By Shifra Epstein and Clare Kinberg
Last month, my friend Shifra Epstein, an Israeli folklorist and longtime Ann Arbor resident, sent me a series of messages about Kibbutz Nahal Oz, which was among the first communities in the Otef Azza/Gaza Envelope to be invaded and brutalized by Hamas on October 7. Shifra wrote me, “In 1986, when I was the Curator of Ethnography at the Israel Museum, I conducted research on the Gaza’s embroidery. On the way to Gaza, I visited Nahal Oz several times.” Shifra has not stopped thinking about Nahal Oz since October 7.
[For more of Shifra’s writing about Israel and the Palestinians, please see, for example, her article on Ramallah in our Sept 2022 issue, page 23]
Kibbutz Nahal Oz is located in the Northwest Negev, only 4.3 miles from the border with Gaza. It is one of among approximately 20 small, tight-knit communities that are situated along the border and mark the place where the state of Israel begins and ends.
Shifra and I, and most of you, have read about the many hours the Hamas murderers spent in the kibbutz and the unimaginable horrors soldiers encountered as they removed the bodies of victims, including butchered babies and small children and people burned alive. As of November 12, total losses among the members of Nahal Oz were still unknown, at least 40 residents were reported killed, and 20 were kidnapped to Gaza.
The events which took place on October 7 were so horrific that for the first time in the history of Israel, Israelis referred to the events as “pogroms.” Three days after the Hamas attack, Yair Lapid, Israel’s opposition leader, visited the kibbutzim of Otef Azza. During his visit, Lapid quoted from “In the City of Slaughter,” written in 1904 in response to the Kishinev pogrom by the national poet of Israel, Hayim Nahman Bialik (1873–1934).
Every Israeli encounters this poem, Shifra told me, in school or beyond. “I first read ‘In the City of Slaughter’ in high school in Israel. I always thought that Bialik had been in Kishinev during the pogrom; however I discovered that the poem was written by Bialik after he traveled to Kishinev to interview survivors of the massacre.” His resulting 300-line poem consists of as much unrelenting, horrific detail as you could find in the videos of October 7, 2023.
From “In the City of Slaughter”:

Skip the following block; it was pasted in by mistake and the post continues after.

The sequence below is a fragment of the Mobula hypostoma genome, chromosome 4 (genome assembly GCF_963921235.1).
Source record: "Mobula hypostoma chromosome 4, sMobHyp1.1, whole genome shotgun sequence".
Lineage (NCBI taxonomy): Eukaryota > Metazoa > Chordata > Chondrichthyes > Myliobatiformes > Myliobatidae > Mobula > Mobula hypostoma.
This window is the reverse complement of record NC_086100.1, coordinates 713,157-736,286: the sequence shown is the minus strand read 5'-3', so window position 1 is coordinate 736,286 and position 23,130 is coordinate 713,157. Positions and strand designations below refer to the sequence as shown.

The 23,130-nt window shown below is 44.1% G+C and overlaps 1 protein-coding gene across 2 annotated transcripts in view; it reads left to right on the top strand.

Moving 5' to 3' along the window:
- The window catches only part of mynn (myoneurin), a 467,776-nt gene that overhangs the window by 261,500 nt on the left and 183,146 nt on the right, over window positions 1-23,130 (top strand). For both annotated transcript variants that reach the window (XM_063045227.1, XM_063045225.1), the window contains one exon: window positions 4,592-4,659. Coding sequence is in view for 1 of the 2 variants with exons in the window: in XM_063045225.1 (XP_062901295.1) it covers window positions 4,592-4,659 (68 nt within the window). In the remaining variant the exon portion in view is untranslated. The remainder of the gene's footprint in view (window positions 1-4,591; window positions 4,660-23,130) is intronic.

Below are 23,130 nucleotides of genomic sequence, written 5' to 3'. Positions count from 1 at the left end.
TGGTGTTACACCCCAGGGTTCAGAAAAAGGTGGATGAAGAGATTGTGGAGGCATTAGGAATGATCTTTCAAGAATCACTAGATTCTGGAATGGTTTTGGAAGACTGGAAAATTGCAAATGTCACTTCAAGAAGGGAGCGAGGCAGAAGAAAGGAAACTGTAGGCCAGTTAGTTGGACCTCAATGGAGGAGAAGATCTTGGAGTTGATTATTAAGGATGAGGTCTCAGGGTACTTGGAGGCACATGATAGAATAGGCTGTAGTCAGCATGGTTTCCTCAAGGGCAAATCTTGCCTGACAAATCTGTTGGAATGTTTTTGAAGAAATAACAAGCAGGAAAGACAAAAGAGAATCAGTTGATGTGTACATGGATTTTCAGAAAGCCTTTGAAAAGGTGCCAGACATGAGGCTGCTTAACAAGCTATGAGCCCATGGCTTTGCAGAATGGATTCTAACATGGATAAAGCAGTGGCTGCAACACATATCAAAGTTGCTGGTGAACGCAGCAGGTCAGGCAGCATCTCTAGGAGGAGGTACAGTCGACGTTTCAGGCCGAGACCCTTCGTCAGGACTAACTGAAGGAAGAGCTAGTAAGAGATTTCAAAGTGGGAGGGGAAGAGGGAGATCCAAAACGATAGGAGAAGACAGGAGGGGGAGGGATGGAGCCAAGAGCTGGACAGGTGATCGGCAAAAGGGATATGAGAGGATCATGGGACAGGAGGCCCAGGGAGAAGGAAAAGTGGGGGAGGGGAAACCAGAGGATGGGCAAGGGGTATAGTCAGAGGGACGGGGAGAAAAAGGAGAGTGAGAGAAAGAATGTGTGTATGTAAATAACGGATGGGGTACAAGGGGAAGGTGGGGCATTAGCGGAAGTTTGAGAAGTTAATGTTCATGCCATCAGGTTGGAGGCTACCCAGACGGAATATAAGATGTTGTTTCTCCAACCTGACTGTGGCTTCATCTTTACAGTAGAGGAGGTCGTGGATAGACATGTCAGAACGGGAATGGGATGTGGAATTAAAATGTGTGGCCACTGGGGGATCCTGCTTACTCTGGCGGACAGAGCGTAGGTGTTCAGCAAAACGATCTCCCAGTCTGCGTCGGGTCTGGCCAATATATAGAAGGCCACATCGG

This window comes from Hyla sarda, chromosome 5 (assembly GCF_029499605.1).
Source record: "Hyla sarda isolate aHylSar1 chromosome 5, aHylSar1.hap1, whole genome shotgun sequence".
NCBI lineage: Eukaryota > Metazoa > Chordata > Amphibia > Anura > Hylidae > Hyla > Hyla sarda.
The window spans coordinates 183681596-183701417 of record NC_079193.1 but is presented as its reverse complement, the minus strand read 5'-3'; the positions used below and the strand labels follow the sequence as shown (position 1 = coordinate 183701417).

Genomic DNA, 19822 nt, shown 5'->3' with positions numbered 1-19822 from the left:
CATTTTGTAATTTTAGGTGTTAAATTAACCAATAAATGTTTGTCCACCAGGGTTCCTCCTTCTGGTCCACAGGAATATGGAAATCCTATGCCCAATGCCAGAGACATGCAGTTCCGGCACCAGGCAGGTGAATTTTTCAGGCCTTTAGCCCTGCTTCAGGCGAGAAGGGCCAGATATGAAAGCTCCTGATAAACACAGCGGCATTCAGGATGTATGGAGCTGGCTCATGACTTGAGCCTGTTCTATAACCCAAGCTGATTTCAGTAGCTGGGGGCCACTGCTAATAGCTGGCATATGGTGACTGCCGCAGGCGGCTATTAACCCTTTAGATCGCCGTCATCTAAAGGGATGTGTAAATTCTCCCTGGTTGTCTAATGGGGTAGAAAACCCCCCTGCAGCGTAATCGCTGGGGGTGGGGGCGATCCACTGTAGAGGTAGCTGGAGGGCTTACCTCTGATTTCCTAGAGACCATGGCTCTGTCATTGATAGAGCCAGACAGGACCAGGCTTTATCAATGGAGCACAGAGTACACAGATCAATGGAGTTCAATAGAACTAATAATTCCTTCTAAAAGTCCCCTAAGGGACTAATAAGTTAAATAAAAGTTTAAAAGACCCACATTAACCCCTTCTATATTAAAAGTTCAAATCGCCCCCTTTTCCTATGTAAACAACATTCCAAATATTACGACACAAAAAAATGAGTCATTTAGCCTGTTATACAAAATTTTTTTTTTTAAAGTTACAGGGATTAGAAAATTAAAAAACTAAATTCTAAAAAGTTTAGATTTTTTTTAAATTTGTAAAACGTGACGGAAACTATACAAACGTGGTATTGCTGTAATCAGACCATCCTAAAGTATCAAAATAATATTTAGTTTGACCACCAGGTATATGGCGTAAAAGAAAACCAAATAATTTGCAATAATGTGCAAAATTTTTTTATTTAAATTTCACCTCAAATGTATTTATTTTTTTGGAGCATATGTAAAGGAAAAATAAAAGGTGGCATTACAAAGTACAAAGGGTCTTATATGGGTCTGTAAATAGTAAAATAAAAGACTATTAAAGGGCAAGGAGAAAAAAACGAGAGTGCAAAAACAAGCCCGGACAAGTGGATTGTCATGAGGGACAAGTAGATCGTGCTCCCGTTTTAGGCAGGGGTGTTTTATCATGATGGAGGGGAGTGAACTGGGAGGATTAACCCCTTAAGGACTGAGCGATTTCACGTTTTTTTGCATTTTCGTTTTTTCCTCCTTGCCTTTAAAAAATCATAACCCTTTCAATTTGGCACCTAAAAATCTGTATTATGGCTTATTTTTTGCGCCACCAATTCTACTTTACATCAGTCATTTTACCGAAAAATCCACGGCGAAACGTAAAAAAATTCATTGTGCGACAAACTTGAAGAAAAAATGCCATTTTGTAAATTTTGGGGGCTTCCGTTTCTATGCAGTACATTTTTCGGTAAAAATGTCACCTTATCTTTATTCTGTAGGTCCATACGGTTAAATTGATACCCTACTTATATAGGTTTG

Get up and walk through the city of the massacre
And with your hand touch and lock your eyes
On the cooled brain and clots of blood
Dried on tree trunks, rocks, and fences; it is they.
Go to the ruins, to the gaping breaches.
In addition to the descriptive “In the City of Slaughter,” Bialik wrote a political poem, “Al Hashechita”/“On the Slaughter,” also in 1904.
Last stanza of “On the Slaughter”:
And cursed be he who cries out: Revenge!
Vengeance like this, for the blood of a child,
Satan has yet to devise.
Let the blood fill the abyss!
Let it pierce the blackest depths
and devour the darkness
and eat away and reach
the rotting foundations of the earth.
“On the Slaughter” was translated and commented on by Peter Cole in the Paris Review in 2014 after the kidnapping and murder of three Israeli teenagers and the subsequent Israeli response during which at least 1,300 Palestinians were killed.
Cole was inspired to write about this poem in 2014 because Netanyahu had referenced the “Israeli” poem with the line, “Vengeance like this, for the blood of a child,” in defense of the IDF operations in the West Bank.
Cole writes, “Never mind that the poem intoned by Mr. Netanyahu wasn’t Israeli: it was written long before the state was founded and very far from it. ‘On the Slaughter’ was the 30-year-old Odessan Hayim Nahman Bialik’s immediate response to the April 1903 pogroms in the Bessarabian town of Kishinev. … Netanyahu quoted just two lines, carefully avoiding the one preceding them: ‘Cursed be he who cries out: Revenge!’
“Bialik was hardly a pacifist. ‘On the Slaughter’ — the title alludes with the darkest irony to the blessing recited by Jewish ritual slaughterers before ‘humanely’ slitting an animal’s throat, and also to Jewish martyrs in the middle ages who killed themselves before their Christian tormentors could — was, and is, a cry of despair, of hope exploding, of impotent anger in the face of base hatred and brutal injustice. And the poet would go on elsewhere to rail against Jewish passivity and to call for Jews to defend themselves, lambasting writers who retreated into aesthetics and refused to let politics sully their work.”
After treating us to an Arabic translation of the poem in 1966 by “the first star of Palestinian resistance poetry, Rashid Hussein,” Cole invites us to imagine a “reading of Hussein’s translation by a 30-year-old poet in what’s left of the Gazan neighborhood of Sheja’iyeh — one could easily think it had been written by a Palestinian. Yesterday.”
Cole concludes his 2014 reflections, “Who is being slaughtered now? Who cries out for an absent justice? Who for revenge? Where is cruelty? And where iniquity?”
One hundred and twenty years after 49 Jews were massacred by the mob in Kishinev, more than 1,200 people, mostly Jews, were massacred in Israel. This despite the very different circumstances. Jews in Israel have the means to protect themselves, or so they thought.
Housed in Kibbutz Nahal Oz prior to October 7 was an Israeli military base, Unit 414 of the Combat Intelligence. Their duty was to conduct reconnaissance on the border with Gaza as well as to operate the remote-controlled gun turrets stationed on the Iron Wall. Field observers watch for threats along the Gaza border by analyzing video filmed by cameras positioned along the border fences. On the morning of October 7, the soldiers stationed at Nahal Oz opened fire on the Hamas invaders, and killed many; however, Hamas was able to overrun the base, killing many soldiers and taking some captive, including 13 female field observers. Seven were kidnapped and three are missing as of mid-November.